Andi Williamson, Marshall: If it was Williamson's last day in the circle, she got her money's worth. Her team's upset bid against No. 12 Kentucky undone in the eighth inning a night earlier, Williamson came back Saturday afternoon and beat Notre Dame without allowing an earned run. A few hours later, the senior was back in the circle in another elimination game against Virginia Tech. And 13 innings later, she was still out there when the Hokies scratched out the winning run. The final tally for a little more than 24 hours: 460 pitches and 27 2/3 innings.

Lauren Chamberlain, Oklahoma: It was a little early in the tournament for Oklahoma to have a big late-game at-bat, but Chamberlain delivered a three-run double to break open a 10-5 win against Arkansas. She finished with five RBIs on the day and has 10 RBIs in two games in the regional.

Jolene Henderson, California: Shaky command compounded by defensive miscues early in Saturday's showdown with Michigan led to three unearned runs and a four-run deficit. Cal coach Diane Ninemire opted to pull her ace and save something for later in the day. Something turned out to be a no-hitter against Valparaiso, the fourth of her career.

Kelsey Nunley, Kentucky: It was a shaky start to its first home regional for Kentucky, extra innings required for Friday's win against Marshall, but Kentucky is one game from its second super regional appearance because freshman ace Nunley has been rock solid from the outset. How did she follow an eight-inning complete game Friday in her first NCAA tournament start? With a one-hitter against Virginia Tech.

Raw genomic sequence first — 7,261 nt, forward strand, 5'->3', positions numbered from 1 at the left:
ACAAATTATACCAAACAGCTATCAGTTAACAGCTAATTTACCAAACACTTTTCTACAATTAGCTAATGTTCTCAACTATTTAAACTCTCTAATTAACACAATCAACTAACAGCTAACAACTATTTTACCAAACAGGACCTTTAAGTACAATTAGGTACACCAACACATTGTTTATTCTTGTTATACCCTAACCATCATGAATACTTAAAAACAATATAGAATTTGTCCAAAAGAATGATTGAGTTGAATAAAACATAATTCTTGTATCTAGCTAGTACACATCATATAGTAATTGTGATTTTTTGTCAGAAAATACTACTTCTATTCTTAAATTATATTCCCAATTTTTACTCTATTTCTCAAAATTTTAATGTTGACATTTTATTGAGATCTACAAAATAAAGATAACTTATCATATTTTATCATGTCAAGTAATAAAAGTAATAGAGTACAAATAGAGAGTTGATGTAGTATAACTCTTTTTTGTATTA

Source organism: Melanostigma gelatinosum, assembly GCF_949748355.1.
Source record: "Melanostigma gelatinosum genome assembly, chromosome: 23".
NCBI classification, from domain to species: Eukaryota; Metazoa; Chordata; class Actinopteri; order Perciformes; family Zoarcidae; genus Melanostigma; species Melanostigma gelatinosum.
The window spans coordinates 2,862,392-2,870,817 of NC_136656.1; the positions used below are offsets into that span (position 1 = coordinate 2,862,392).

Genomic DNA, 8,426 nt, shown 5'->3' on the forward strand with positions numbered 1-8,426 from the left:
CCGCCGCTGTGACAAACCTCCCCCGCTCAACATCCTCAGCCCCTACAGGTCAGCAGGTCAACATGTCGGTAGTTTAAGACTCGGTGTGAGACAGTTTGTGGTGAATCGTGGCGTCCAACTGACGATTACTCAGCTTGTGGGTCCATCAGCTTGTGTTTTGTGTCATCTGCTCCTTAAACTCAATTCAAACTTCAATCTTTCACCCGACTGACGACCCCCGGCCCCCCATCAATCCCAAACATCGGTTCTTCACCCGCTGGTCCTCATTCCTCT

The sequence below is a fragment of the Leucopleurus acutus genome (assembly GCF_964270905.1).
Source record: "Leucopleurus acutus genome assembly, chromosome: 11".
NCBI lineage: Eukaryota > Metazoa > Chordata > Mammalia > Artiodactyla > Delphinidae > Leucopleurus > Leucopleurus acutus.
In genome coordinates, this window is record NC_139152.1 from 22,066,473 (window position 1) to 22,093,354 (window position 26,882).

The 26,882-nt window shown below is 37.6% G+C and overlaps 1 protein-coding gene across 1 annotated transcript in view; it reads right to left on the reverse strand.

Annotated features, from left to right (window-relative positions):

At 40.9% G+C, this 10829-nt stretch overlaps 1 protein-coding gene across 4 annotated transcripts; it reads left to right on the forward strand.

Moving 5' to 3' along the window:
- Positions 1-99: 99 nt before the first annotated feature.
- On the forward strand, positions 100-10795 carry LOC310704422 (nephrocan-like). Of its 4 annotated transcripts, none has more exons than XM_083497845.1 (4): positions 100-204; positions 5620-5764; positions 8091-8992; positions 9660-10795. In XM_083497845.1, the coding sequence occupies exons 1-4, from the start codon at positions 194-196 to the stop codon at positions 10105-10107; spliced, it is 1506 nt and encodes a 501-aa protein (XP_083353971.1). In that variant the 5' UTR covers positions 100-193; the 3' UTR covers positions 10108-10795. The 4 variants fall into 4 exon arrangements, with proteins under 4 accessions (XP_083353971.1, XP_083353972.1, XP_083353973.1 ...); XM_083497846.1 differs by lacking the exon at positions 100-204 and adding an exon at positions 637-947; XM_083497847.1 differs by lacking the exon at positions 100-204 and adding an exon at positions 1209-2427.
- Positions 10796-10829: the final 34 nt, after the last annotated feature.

Looking ahead to Sunday

No. 6 Missouri vs. Hofstra: As mentioned, unseeded teams face an uphill battle trying to win two games in a regional final. If there is one that could make Sunday intriguing, it might be Hofstra. The Pride in many ways sealed their own fate in Saturday's game against Missouri. They failed to score in the first inning after they loaded the bases with no outs and set up Missouri's lone run with miscommunication on an infield popup between shortstop and second base. And while Missouri might just be due to put up crooked numbers, it hasn't hit at all through two games. What makes it a potential chess match is that Thomas hasn't thrown on back-to-back days in more than a month, let alone three games in two days. The Pride might have to beat her only once in trying to beat the Tigers twice. Of course, it's Hofstra ace Olivia Galati who threw 17 innings Saturday.

No. 16 Texas A&M vs. Baylor: This one operates on somewhat the same principle as above, with Texas A&M ace Mel Dumezich a potential question mark if forced to pitch two games in one day after battling injuries late in the regular season. Saturday's dramatic loss aside, Baylor's offense has been hitting about as well in College Station as it has all season, and the Lady Bears have two viable pitchers in Whitney Canion and Heather Stearns.

The seeded teams (and UCLA) must win twice in the following regional finals:
Louisiana-Lafayette vs. No. 9 LSU
Florida State vs. No. 13 South Alabama
UAB vs. UCLA

The rest of the regional finals. In all cases, the seeded team needs just one win to advance: No. 1 Oklahoma vs. Arkansas
No. 2 Florida vs. South Florida
No. 4 Texas vs. South Carolina
No. 5 Arizona State vs. Georgia
No. 7 Tennessee vs. TBD (NC State and James Madison to finish elimination game Sunday)
No. 8 Michigan vs. California
No. 10 Alabama vs. Western Kentucky
No. 11 Washington vs. Hawaii
No. 12 Kentucky vs. Virginia Tech
No. 14 Nebraska vs. Stanford